Skip to main content

Mohamedou Ould Slahi

A Montreal mosque was viewed by the U.S. military as a hub for Islamist militants, according to newly leaked "secret" intelligence documents from Guantanamo Bay.

The Pentagon's "Matrix of Threat Indicators" lists the Al Sunnah Al Nabawiah mosque in Montreal as one of nine global houses of prayer where "known al-Qaeda members were recruited, facilitated or trained."

The military's matrix, which was posted by The New York Times Monday, formalizes some of the intelligence community's long-harboured suspicions about the mosque, where several notorious figures prayed in the late 1990s.

The threat matrix was created in the early days of the Guantanamo Bay prison camp to assist U.S. military in assessing prisoners. While any given indicator might be seen as meaningless in isolation, the idea was to put together an overall pattern of activity that might be helpful to interrogators who wanted to determine which Guantanamo Bay prisoners might truly be al-Qaeda operatives.

An imam who works at the Montreal mosque today said the allegations were outlandish and outdated.

"Every Muslim can come to this mosque and pray, there's nothing wrong with that," Imam Sufyan Omar told The Globe and Mail. "It's like a church - do you check someone at the door of the church before they enter to pray? It's for everybody."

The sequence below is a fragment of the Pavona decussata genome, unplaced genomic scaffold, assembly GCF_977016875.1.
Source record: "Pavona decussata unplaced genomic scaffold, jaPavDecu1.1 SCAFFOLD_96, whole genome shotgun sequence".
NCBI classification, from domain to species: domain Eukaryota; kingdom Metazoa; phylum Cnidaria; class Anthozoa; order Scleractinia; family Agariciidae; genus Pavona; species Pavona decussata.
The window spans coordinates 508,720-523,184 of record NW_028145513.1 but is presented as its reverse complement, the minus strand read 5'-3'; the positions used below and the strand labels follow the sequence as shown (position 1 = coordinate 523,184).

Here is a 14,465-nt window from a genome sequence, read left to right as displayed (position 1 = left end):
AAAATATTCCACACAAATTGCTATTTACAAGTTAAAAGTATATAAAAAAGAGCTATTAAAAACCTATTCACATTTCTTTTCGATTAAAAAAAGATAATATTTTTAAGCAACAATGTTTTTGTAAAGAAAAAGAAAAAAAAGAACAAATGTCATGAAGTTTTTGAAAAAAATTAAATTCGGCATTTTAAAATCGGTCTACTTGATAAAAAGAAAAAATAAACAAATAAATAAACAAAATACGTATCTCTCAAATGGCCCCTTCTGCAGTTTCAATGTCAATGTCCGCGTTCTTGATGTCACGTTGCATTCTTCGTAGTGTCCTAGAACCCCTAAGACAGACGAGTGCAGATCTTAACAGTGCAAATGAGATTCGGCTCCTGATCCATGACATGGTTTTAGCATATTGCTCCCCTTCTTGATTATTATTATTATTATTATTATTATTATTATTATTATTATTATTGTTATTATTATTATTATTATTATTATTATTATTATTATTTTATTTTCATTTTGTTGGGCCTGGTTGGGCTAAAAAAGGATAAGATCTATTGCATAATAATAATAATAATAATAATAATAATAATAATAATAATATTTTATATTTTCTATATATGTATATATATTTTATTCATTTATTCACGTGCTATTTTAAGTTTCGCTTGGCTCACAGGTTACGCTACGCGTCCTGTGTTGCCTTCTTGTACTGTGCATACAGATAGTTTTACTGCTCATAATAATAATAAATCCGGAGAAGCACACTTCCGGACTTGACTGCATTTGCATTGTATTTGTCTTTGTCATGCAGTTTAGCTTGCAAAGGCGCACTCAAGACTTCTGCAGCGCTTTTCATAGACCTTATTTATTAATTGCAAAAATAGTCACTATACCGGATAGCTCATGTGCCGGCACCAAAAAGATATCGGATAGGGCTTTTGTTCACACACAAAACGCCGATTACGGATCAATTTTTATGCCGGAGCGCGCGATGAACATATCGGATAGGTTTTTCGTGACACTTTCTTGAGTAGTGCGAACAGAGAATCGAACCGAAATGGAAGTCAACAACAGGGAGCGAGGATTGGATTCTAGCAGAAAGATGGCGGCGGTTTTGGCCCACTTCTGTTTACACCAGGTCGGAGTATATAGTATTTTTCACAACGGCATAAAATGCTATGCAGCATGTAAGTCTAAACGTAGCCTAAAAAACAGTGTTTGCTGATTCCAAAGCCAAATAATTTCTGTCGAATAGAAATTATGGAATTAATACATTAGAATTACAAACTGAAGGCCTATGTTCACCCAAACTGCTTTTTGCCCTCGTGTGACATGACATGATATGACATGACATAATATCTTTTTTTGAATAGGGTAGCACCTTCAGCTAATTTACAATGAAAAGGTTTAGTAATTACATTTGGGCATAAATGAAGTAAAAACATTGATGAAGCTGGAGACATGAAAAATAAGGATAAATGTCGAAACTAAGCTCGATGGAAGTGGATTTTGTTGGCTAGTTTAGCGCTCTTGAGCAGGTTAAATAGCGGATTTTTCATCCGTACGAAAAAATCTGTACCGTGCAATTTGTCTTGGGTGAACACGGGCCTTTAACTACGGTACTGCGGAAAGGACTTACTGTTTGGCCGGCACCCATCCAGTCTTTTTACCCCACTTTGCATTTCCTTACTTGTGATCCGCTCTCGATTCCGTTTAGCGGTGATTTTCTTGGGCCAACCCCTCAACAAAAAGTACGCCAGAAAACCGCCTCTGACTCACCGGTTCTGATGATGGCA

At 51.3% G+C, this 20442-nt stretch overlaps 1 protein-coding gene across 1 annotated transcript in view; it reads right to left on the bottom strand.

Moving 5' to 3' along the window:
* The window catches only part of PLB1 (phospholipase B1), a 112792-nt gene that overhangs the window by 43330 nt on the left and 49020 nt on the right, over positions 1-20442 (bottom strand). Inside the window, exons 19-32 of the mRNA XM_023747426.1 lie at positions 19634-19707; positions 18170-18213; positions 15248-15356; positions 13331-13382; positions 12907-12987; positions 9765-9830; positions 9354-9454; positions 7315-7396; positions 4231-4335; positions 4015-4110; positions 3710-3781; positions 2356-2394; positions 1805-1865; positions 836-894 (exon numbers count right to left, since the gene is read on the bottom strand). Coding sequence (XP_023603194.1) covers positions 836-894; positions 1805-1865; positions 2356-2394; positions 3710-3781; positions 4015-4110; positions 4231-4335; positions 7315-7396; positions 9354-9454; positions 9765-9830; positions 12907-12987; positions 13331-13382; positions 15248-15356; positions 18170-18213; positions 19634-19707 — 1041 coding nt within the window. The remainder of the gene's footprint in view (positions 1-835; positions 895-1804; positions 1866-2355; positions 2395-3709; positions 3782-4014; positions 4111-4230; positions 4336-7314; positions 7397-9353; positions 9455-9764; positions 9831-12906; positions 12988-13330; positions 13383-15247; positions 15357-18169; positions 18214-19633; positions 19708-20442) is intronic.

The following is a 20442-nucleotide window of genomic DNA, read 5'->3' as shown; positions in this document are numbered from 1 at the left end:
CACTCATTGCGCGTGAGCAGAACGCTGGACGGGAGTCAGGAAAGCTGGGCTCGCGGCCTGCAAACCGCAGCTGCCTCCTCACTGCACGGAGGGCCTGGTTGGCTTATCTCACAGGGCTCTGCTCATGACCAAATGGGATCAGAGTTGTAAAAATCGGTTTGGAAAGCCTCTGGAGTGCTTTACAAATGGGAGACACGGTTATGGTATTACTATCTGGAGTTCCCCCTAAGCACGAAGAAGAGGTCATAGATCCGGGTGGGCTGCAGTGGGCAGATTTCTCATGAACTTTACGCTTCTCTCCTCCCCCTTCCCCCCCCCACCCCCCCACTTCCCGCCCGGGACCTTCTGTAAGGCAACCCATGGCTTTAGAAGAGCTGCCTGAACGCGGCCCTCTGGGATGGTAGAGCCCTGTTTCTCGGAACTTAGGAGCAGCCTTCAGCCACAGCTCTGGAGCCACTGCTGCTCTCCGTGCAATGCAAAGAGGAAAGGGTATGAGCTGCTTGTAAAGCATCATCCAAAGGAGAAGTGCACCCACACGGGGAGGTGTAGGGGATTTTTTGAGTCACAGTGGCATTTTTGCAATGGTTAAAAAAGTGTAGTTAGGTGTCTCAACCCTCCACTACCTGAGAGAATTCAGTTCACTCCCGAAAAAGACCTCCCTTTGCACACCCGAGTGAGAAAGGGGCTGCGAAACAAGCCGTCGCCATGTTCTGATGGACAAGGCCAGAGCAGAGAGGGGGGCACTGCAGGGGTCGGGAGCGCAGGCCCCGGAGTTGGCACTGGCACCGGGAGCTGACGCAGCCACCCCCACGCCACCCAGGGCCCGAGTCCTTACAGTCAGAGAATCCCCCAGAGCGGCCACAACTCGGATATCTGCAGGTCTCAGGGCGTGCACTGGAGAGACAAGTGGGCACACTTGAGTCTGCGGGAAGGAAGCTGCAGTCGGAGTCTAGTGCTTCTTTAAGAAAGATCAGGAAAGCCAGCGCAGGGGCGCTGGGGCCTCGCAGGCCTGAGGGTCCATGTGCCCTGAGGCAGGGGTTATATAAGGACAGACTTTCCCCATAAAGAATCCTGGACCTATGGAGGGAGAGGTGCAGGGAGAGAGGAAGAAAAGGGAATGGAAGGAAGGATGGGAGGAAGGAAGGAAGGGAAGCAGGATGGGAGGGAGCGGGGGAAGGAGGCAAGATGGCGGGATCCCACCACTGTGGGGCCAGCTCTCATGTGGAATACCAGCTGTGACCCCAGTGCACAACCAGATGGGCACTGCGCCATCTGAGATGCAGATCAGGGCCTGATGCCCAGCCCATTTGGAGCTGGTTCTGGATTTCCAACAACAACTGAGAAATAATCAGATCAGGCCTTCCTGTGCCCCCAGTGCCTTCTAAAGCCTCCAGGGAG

Attendance at a particular mosque should never be treated as an indicator of terrorist activity, he argued. "It's irrelevant," he said.

Several figures who passed through the Al Sunnah Al Nabawiah in the late 1990s did end up detained in other jurisdictions outside of Canada - including Guantanamo Bay - after the Sept. 11, 2001, terrorist attacks against the United States.

The most significant prisoner is named Mohamedou Ould Slahi, who actually served as an imam at the mosque for about a month.

Mr. Slahi's own secret Guantanamo Bay file was posted by the WikiLeaks site on Monday.

The file recounts how Mr. Slahi, who hails from the Northwest African country of Mauritania, is alleged to have taken part in a variety of terrorist plots. He bounced between Europe to North America and Africa in the years prior to 9/11.

"Detainee obtained an immigrant landing visa from the Canadian Government and on 26 November 1999, traveled to Montreal ... and made plans to study electrical engineering at Polytechnic du Montreal, the documents say. ".... While in Montreal, detainee became the imam at the al-Sunnah Mosque during the month of Ramadan, replacing the previous imam, who left for hajj (pilgrimage) to Saudi Arabia."

Mr. Slahi did not last long at the mosque.

In late December 1999, Mounties questioned Mr. Slahi about his links to Ahmed Ressam - the Algerian Montrealer now known as the "Millennium Bomber" who had then just been caught at the Canada-U.S. border with a carload of explosives. The two men are understood to have met one another in the few days between Mr. Slahi's arrival in Canada and Mr. Ressam's arrest at the border.

Mr. Slahi was sent to Guantanamo Bay after being arrested in Mauritania in 2001.

He remains there today. The U.S. has never tried to prosecute Mr. Slahi, who has made credible complaints of extreme mistreatment while he was held in U.S. custody.

A few years ago, Mr. Slahi's lawyers asked him to document the extent of his tainted admissions. "How can I remember uninterrupted interrogation that lasted the last seven years?" he said in a written reply. "That's like asking Charlie Sheen how many women he dated."